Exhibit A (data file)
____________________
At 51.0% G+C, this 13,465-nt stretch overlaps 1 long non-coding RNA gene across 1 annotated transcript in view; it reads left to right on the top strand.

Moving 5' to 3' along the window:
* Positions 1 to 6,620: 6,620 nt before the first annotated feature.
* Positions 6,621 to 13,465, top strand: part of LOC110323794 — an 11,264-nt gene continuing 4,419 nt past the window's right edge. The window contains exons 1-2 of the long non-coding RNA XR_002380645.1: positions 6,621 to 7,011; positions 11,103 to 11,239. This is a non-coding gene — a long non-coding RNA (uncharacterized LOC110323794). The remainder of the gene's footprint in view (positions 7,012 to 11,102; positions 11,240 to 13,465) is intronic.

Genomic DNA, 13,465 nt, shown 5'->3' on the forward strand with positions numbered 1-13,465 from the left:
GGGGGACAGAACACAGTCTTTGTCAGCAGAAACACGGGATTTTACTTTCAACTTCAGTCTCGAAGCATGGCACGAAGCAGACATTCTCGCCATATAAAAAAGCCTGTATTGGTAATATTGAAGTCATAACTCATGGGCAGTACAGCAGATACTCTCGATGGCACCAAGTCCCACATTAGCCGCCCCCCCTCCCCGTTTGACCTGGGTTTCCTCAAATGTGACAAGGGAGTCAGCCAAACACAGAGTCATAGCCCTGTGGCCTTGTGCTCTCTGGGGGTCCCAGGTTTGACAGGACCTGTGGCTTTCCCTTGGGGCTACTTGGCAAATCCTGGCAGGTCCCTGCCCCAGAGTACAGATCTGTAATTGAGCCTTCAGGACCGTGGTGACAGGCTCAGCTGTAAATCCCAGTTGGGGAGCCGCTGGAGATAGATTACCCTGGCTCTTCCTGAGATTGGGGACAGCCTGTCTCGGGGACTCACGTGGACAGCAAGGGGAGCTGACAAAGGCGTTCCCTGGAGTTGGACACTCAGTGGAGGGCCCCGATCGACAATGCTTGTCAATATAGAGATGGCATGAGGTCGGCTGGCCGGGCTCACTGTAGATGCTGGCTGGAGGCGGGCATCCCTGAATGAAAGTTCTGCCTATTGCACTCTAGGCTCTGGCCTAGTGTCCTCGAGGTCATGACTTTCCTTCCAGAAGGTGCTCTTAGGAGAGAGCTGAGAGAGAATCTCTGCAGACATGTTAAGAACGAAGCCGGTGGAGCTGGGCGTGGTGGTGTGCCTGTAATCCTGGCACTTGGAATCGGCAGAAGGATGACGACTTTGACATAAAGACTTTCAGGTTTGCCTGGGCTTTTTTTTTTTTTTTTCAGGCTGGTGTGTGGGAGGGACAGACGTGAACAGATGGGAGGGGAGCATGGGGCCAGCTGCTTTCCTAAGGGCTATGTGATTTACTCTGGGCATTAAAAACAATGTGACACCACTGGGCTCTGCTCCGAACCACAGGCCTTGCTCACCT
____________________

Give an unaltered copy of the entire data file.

At 51.0% G+C, this 13,465-nt stretch overlaps 1 long non-coding RNA gene across 1 annotated transcript in view; it reads left to right on the top strand.

Moving 5' to 3' along the window:
* Positions 1 to 6,620: 6,620 nt before the first annotated feature.
* Positions 6,621 to 13,465, top strand: part of LOC110323794 — an 11,264-nt gene continuing 4,419 nt past the window's right edge. The window contains exons 1-2 of the long non-coding RNA XR_002380645.1: positions 6,621 to 7,011; positions 11,103 to 11,239. This is a non-coding gene — a long non-coding RNA (uncharacterized LOC110323794). The remainder of the gene's footprint in view (positions 7,012 to 11,102; positions 11,240 to 13,465) is intronic.

Genomic DNA, 13,465 nt, shown 5'->3' on the forward strand with positions numbered 1-13,465 from the left:
GGGGGACAGAACACAGTCTTTGTCAGCAGAAACACGGGATTTTACTTTCAACTTCAGTCTCGAAGCATGGCACGAAGCAGACATTCTCGCCATATAAAAAAGCCTGTATTGGTAATATTGAAGTCATAACTCATGGGCAGTACAGCAGATACTCTCGATGGCACCAAGTCCCACATTAGCCGCCCCCCCTCCCCGTTTGACCTGGGTTTCCTCAAATGTGACAAGGGAGTCAGCCAAACACAGAGTCATAGCCCTGTGGCCTTGTGCTCTCTGGGGGTCCCAGGTTTGACAGGACCTGTGGCTTTCCCTTGGGGCTACTTGGCAAATCCTGGCAGGTCCCTGCCCCAGAGTACAGATCTGTAATTGAGCCTTCAGGACCGTGGTGACAGGCTCAGCTGTAAATCCCAGTTGGGGAGCCGCTGGAGATAGATTACCCTGGCTCTTCCTGAGATTGGGGACAGCCTGTCTCGGGGACTCACGTGGACAGCAAGGGGAGCTGACAAAGGCGTTCCCTGGAGTTGGACACTCAGTGGAGGGCCCCGATCGACAATGCTTGTCAATATAGAGATGGCATGAGGTCGGCTGGCCGGGCTCACTGTAGATGCTGGCTGGAGGCGGGCATCCCTGAATGAAAGTTCTGCCTATTGCACTCTAGGCTCTGGCCTAGTGTCCTCGAGGTCATGACTTTCCTTCCAGAAGGTGCTCTTAGGAGAGAGCTGAGAGAGAATCTCTGCAGACATGTTAAGAACGAAGCCGGTGGAGCTGGGCGTGGTGGTGTGCCTGTAATCCTGGCACTTGGAATCGGCAGAAGGATGACGACTTTGACATAAAGACTTTCAGGTTTGCCTGGGCTTTTTTTTTTTTTTTTCAGGCTGGTGTGTGGGAGGGACAGACGTGAACAGATGGGAGGGGAGCATGGGGCCAGCTGCTTTCCTAAGGGCTATGTGATTTACTCTGGGCATTAAAAACAATGTGACACCACTGGGCTCTGCTCCGAACCACAGGCCTTGCTCACCT